Two reviewers (EAG and MAS) independently assessed methodological quality of studies using modified Jadad scale for randomized controlled trials (RCTs) [14] and Strengthening the Reporting of Observational Studies in Epidemiology (STROBE) statement for observational studies [15]. The scores for the modified Jadad scale can range from 0 to 8 (low to high quality). Scores of 4–8 represent good to excellent, whereas 0–3 represents low or poor quality. The observational studies were categorized as high quality (over 75% of the STROBE checklist) and low quality (under 75% of the STROBE checklist). To address the issue of heterogeneity of the studies, a sensitivity analysis was considered stratifying the studies into high quality and low quality.

Statistical analysis

Comprehensive meta-analysis (CMA) software [16] was used to perform meta-analyses of proportions of success. The Cochrane Q and the I 2 were used to evaluate heterogeneity of studies. Random effects model was used to combine studies showing heterogeneity of Cochrane Q p < 0.10 and I2 > 50 [17]. A sub-group analysis was performed by comparing the treatment outcomes of patients with P. falciparum infection treated with AL and patients infected with P. vivax and treated with CQ. Rates of ADRs were also calculated for the different anti-malarial medications.

Ethical consideration

This study was carried out in strict accordance with the recommendations in the PRISMA guidelines [13]. Since it is a systematic review and meta-analysis, ethics committee or institutional review board permission was not required.

Results

An updated search of available literature identified 231 titles, of which two RCTs) [18, 19], 15 one-arm in vivo drug efficacy studies [2034], and four prospective observational studies [3538] were deemed eligible (Additional file 2). The 21 studies [1838] included in this analysis came from individual treatment programmes across Ethiopia and reported treatment outcomes for a range of 69 [35] to 487 patients [26]. One unpublished Master’s thesis dissertation [36] was included and the rest were published in scientific journals [1835, 37, 38]. Some 1868 patients with P. falciparum [21, 2327, 30, 31, 3438] and 1255 patients with P. vivax [1820, 22, 28, 29, 3235] were analysed with an age range between 6 months and 91 years.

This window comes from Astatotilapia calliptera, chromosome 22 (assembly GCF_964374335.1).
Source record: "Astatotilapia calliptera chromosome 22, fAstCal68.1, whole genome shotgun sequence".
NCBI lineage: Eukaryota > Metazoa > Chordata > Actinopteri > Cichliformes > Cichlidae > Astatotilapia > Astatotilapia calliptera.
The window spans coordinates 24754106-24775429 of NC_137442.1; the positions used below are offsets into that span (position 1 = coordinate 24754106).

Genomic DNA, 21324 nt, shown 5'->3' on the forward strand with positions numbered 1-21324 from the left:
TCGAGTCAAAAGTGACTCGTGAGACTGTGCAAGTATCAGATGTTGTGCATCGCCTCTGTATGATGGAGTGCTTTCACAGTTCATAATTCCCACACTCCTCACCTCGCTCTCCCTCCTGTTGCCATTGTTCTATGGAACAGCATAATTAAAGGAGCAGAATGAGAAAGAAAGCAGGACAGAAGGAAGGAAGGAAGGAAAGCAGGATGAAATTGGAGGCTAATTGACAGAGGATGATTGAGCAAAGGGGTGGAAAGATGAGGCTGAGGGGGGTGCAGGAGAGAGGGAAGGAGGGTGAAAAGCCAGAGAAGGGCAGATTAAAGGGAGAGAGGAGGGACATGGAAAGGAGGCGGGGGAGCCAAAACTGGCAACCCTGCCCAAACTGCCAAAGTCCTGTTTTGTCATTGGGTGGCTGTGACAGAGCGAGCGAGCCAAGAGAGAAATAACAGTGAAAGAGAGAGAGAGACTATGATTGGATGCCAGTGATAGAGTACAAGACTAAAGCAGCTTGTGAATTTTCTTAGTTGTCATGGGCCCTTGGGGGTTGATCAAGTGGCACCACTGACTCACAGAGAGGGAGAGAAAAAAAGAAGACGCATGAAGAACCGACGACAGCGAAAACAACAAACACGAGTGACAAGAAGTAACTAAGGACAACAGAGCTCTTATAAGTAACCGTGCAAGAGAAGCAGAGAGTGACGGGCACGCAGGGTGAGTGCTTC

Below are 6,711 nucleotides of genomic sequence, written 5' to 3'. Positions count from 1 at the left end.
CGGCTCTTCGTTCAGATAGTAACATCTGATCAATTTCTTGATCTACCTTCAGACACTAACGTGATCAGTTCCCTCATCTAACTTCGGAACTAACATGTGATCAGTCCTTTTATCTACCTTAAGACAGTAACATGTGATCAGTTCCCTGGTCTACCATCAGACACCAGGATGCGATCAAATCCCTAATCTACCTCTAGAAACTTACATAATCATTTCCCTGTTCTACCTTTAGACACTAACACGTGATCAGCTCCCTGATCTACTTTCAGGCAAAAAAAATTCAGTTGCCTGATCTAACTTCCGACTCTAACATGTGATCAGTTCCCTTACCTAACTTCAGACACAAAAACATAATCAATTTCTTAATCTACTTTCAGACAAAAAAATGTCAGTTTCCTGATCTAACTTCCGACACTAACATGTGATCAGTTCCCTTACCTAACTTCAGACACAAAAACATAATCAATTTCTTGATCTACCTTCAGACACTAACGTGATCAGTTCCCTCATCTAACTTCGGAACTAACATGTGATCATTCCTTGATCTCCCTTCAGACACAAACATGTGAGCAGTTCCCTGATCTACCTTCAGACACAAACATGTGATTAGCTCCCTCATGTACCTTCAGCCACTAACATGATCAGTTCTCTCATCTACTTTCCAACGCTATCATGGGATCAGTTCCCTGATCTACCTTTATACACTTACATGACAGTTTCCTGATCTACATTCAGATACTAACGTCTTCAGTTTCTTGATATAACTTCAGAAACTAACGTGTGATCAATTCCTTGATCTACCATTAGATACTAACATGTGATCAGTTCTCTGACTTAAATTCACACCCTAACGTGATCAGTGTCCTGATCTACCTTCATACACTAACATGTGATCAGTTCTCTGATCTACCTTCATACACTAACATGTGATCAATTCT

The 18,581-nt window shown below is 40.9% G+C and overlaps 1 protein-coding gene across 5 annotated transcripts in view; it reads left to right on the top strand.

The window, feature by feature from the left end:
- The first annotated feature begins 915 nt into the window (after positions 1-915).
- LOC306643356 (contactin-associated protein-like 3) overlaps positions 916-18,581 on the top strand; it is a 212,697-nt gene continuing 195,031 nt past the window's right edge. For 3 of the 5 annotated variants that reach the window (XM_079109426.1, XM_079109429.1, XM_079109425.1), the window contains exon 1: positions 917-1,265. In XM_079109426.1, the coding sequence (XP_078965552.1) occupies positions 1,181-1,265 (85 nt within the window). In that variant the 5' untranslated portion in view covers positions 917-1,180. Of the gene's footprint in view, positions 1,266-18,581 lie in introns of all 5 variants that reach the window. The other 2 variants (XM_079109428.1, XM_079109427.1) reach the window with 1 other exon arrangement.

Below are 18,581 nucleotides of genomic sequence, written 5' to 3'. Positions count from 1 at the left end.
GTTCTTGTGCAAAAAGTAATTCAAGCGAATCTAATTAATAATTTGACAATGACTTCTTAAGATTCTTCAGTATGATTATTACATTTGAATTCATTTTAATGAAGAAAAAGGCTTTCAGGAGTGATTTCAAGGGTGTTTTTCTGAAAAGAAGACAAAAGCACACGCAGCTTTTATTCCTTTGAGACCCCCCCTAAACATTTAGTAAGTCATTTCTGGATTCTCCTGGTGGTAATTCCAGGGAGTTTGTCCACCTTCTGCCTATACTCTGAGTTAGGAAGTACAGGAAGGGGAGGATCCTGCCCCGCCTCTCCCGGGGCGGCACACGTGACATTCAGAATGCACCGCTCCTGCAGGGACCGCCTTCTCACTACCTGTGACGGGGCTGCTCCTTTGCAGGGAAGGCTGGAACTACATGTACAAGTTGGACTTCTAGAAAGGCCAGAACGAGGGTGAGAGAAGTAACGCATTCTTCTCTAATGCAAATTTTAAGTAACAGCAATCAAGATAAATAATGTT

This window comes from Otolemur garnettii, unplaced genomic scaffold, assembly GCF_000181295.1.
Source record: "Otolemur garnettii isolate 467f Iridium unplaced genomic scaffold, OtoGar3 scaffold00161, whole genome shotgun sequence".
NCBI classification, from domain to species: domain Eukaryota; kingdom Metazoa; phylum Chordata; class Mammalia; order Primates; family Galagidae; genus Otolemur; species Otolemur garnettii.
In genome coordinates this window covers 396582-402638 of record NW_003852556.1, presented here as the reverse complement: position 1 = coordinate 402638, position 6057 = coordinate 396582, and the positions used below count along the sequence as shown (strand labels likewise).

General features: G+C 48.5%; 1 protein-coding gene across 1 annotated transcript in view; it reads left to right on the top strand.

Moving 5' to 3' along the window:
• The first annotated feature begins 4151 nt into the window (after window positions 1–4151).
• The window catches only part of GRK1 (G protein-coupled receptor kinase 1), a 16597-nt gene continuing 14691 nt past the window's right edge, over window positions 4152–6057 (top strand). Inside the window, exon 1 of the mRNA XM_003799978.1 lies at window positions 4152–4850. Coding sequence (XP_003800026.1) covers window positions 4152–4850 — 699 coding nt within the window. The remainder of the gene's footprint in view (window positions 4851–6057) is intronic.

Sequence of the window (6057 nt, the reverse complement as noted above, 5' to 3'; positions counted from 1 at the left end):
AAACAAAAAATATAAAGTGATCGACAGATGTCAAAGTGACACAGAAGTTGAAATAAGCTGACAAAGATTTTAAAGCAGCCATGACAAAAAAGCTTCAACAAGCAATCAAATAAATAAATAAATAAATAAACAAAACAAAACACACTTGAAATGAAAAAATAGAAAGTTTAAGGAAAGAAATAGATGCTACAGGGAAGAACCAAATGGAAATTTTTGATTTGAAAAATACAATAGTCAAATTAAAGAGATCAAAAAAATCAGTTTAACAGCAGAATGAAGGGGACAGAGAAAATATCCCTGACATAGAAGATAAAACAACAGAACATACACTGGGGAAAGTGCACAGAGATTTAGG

The most commonly reported regimens were AL [18, 21, 2325, 27, 3032, 3438] and CQ [1820, 22, 28, 29, 3235], and treatment outcomes were assessed using clinical and parasitological criteria according to four different World Health Organization (WHO) guidelines [3942]. Adequate clinical and parasitological response (ACPR) was taken as treatment success. ACPR was defined as absence of parasitaemia by the end of treatment (day 28) irrespective of axillary temperature without previously meeting any of the criteria of early treatment failure or late clinical failure or late parasitological failure [4042]. All of the studies included in the analysis assessed outcomes at 28 days.

Malaria treatment success in Ethiopia

Twenty-one studies reported the treatment success in malaria patients with P. falciparum [21, 2327, 30, 31, 3438] and P. vivax [1820, 22, 28, 29, 3235] in Ethiopia. Only six studies used polymerase chain reaction (PCR) genotyping approach to differentiate recrudescence from new infections [18, 21, 23, 24, 30, 34]. For these six studies, the PCR-adjusted success and failure rates were used while PCR-unadjusted rates were used for the remaining studies. Overall, a significant high treatment success of 92.9% (95% CI 89.1–96.6), p < 0.001, I 2  = 98.39% (Fig. 2) was noticed. However, treatment success was higher in falciparum malaria patients treated with AL than CQ for P. vivax (98.1% (97.0–99.2), p < 0.001, I 2  = 72.55 vs 94.7% (92.6–96.2), p < 0.001, I 2  = 53.62%) (Figs. 3, 4).
Fig. 2

Overall treatment success

Fig. 3

Treatment success with artemether–lumefantrine for Plasmodium falciparum

Fig. 4

Treatment success with chloroquine for Plasmodium vivax

Malaria treatment failures in Ethiopia

Treatment failures were lower in patients with falciparum malaria treated with sulfadoxine–pyrimethamine (SP), AL with a pooled rate of 7.8% (2.1–13.6), p = 0.008. Nine studies reported the treatment failures in vivax malaria patients with a pooled rate of 7.9% (4.1–11.8), p < 0.001 (Table 1). Of all the study participants, only one patient died during the course of treatment [21].